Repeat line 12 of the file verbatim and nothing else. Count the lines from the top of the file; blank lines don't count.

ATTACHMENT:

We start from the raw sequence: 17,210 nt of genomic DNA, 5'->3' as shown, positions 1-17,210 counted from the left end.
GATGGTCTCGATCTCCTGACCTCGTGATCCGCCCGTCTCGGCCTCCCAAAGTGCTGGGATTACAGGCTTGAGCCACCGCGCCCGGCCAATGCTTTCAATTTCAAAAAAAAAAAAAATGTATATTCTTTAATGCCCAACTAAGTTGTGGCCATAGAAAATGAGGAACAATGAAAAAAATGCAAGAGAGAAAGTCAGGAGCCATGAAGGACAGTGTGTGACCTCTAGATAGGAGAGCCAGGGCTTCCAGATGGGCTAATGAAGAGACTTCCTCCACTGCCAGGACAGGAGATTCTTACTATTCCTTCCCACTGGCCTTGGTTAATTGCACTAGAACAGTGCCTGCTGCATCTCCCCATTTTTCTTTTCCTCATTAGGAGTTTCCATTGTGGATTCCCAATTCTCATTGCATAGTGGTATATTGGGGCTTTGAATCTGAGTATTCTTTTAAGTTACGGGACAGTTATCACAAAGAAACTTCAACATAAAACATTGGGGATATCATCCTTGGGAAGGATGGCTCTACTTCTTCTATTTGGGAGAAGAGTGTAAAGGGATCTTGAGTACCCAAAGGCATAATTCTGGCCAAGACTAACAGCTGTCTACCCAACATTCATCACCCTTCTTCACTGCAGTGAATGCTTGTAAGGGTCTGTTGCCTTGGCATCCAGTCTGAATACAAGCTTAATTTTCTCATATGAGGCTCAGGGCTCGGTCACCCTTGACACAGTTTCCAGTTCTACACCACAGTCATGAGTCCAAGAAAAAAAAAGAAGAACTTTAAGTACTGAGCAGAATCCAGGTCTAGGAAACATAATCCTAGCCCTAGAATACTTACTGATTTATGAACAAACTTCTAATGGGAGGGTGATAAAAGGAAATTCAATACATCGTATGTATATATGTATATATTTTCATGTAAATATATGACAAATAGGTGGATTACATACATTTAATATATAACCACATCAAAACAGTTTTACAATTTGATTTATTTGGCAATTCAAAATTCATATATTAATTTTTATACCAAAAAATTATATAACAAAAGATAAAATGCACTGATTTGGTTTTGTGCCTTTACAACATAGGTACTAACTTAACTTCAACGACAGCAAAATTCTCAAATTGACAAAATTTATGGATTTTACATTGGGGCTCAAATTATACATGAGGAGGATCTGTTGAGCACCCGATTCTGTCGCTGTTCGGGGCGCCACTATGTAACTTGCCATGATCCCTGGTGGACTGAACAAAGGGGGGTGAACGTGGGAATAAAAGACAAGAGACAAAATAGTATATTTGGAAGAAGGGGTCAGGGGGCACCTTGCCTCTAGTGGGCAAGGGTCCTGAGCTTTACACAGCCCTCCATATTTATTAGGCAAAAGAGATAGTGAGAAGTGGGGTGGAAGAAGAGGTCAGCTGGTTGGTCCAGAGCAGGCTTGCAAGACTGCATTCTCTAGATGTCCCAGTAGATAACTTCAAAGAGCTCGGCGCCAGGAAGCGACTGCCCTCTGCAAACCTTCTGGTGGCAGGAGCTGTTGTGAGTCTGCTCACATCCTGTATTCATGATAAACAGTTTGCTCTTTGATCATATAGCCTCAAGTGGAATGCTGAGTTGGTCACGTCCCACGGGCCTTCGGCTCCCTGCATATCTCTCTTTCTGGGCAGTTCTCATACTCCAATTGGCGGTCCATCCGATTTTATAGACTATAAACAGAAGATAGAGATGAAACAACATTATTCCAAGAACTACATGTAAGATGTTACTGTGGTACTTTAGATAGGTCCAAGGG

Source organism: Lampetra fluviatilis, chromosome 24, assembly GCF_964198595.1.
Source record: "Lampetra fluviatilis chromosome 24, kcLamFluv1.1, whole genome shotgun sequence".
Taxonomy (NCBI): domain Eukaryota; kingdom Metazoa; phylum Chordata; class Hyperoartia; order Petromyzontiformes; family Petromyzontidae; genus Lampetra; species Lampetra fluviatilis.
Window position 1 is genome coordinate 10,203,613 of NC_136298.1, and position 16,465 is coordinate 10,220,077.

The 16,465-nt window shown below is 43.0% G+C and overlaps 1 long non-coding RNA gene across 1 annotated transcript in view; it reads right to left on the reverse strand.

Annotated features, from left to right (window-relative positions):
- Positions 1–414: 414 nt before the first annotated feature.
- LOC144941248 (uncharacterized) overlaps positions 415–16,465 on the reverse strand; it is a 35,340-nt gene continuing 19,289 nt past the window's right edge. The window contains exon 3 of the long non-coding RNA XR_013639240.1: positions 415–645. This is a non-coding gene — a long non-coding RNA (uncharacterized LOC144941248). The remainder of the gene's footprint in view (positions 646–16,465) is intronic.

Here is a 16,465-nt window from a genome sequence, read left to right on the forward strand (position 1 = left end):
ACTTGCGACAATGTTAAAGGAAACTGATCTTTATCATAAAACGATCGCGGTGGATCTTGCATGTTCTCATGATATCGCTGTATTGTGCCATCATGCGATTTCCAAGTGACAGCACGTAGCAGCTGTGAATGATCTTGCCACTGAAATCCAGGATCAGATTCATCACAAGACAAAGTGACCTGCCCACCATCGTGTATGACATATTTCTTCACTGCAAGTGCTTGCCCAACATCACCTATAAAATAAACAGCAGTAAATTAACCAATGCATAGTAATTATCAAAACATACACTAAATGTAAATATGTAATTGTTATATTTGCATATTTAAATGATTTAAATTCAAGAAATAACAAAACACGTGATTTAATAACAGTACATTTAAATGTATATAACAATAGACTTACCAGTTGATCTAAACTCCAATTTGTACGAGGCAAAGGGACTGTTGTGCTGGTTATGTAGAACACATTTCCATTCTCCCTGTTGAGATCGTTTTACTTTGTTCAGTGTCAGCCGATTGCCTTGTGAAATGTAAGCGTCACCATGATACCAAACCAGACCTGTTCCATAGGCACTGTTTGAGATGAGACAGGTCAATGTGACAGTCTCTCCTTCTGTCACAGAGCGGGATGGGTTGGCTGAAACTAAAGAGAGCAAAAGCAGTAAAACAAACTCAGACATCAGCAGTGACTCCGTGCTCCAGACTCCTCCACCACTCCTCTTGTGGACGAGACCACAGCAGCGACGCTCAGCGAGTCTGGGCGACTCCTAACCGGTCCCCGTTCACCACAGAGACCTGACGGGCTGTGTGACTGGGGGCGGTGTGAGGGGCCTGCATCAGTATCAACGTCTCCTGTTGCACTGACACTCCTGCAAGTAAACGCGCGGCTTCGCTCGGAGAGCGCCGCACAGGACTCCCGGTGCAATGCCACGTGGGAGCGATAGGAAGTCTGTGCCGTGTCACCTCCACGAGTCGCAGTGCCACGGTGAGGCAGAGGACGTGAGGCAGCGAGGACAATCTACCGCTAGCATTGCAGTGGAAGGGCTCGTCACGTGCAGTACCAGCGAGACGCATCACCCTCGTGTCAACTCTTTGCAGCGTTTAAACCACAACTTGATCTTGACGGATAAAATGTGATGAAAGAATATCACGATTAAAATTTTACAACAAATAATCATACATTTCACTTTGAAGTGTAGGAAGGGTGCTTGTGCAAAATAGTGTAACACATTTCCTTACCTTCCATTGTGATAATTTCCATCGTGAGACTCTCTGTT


ACTTGCGACAATGTTAAAGGAAACTGATCTTTATCATAAAACGATCGCGGTGGATCTTGCATGTTCTCATGATATCGCTGTATTGTGCCATCATGCGATTTCCAAGTGACAGCACGTAGCAGCTGTGAATGATCTTGCCACTGAAATCCAGGATCAGATTCATCACAAGACAAAGTGACCTGCCCACCATCGTGTATGACATATTTCTTCACTGCAAGTGCTTGCCCAACATCACCTATAAAATAAACAGCAGTAAATTAACCAATGCATAGTAATTATCAAAACATACACTAAATGTAAATATGTAATTGTTATATTTGCATATTTAAATGATTTAAATTCAAGAAATAACAAAACACGTGATTTAATAACAGTACATTTAAATGTATATAACAATAGACTTACCAGTTGATCTAAACTCCAATTTGTACGAGGCAAAGGGACTGTTGTGCTGGTTATGTAGAACACATTTCCATTCTCCCTGTTGAGATCGTTTTACTTTGTTCAGTGTCAGCCGATTGCCTTGTGAAATGTAAGCGTCACCATGATACCAAACCAGACCTGTTCCATAGGCACTGTTTGAGATGAGACAGGTCAATGTGACAGTCTCTCCTTCTGTCACAGAGCGGGATGGGTTGGCTGAAACTAAAGAGAGCAAAAGCAGTAAAACAAACTCAGACATCAGCAGTGACTCCGTGCTCCAGACTCCTCCACCACTCCTCTTGTGGACGAGACCACAGCAGCGACGCTCAGCGAGTCTGGGCGACTCCTAACCGGTCCCCGTTCACCACAGAGACCTGACGGGCTGTGTGACTGGGGGCGGTGTGAGGGGCCTGCATCAGTATCAACGTCTCCTGTTGCACTGACACTCCTGCAAGTAAACGCGCGGCTTCGCTCGGAGAGCGCCGCACAGGACTCCCGGTGCAATGCCACGTGGGAGCGATAGGAAGTCTGTGCCGTGTCACCTCCACGAGTCGCAGTGCCACGGTGAGGCAGAGGACGTGAGGCAGCGAGGACAATCTACCGCTAGCATTGCAGTGGAAGGGCTCGTCACGTGCAGTACCAGCGAGACGCATCACCCTCGTGTCAACTCTTTGCAGCGTTTAAACCACAACTTGATCTTGACGGATAAAATGTGATGAAAGAATATCACGATTAAAATTTTACAACAAATAATCATACATTTCACTTTGAAGTGTAGGAAGGGTGCTTGTGCAAAATAGTGTAACACATTTCCTTACCTTCCATTGTGATAATTTCCATCGTGAGACTCTCTGTT